Estimates on the number of Russian speakers living in Britain vary from 300,000 to 800,000. London mayor Ken Livingstone estimated earlier this year that there are 200,000 Russians in London alone. There has clearly been an influx of moneyed Russians in recent years, with one-fifth of all London homes sold for $10 million or up in 2006 being bought by Russians. There is a great variety of Russian speakers, said Dmitry Drozdov, the editor of London-Info, one of four Russian language newspapers in London. "There are old immigrants -- Soviet, the new immigrants and the oligarchs, and they do not want to mix," he said. The time has come to coordinate efforts to integrate into society, Bramley said, speaking before the forum. The Russian-speaking community has become increasingly visible in recent years with its newspapers, a network of food stores selling everything from imported milk products to Russian-language DVDs and a growing number of schools. "It is a sign of a proper community," said Drozdov, adding that they needed to build on this.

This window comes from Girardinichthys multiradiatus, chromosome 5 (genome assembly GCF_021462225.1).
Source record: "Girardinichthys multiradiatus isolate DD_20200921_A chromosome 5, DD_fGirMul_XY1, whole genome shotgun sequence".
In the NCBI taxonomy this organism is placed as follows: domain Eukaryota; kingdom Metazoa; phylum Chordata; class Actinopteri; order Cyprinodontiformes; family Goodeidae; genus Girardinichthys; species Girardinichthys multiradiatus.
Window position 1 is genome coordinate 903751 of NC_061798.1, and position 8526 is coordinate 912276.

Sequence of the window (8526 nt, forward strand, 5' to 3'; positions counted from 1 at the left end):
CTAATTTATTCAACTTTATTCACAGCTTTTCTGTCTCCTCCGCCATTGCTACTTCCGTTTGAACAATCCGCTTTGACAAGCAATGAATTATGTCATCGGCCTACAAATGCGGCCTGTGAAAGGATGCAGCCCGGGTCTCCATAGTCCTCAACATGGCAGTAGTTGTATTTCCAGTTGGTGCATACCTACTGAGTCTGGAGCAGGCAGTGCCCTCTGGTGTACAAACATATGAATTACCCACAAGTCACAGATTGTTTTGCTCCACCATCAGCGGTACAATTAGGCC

One of the aims, he said, is to correct the distorted view of the Russian community. "The image alternates between crime and mafia, and oligarchs, KGB and spies." he said "The first thing people think is that Russians are rich like Berezovsky and Abramovich, which is wrong."
"I hope that this forum will help to provide a true image of the Russian community and not that which is in the British press," said Drozdov.
One Russian expat, who asked not to be identified, said the image has hampered their attempts to get funding for community work. When one Russian-language group applied to a local council for a grant, an official replied: "Why don't you ask [Russian tycoon Roman] Abramovich for money?" Aina Shareefy, who runs a Russian school in west London, said the forum was a way to create a community that would provide advice and help to recent immigrants. Newly arrived Russian speakers often find dealing with the British educational system difficult, she said.
It can be tough adapting to British life, she said.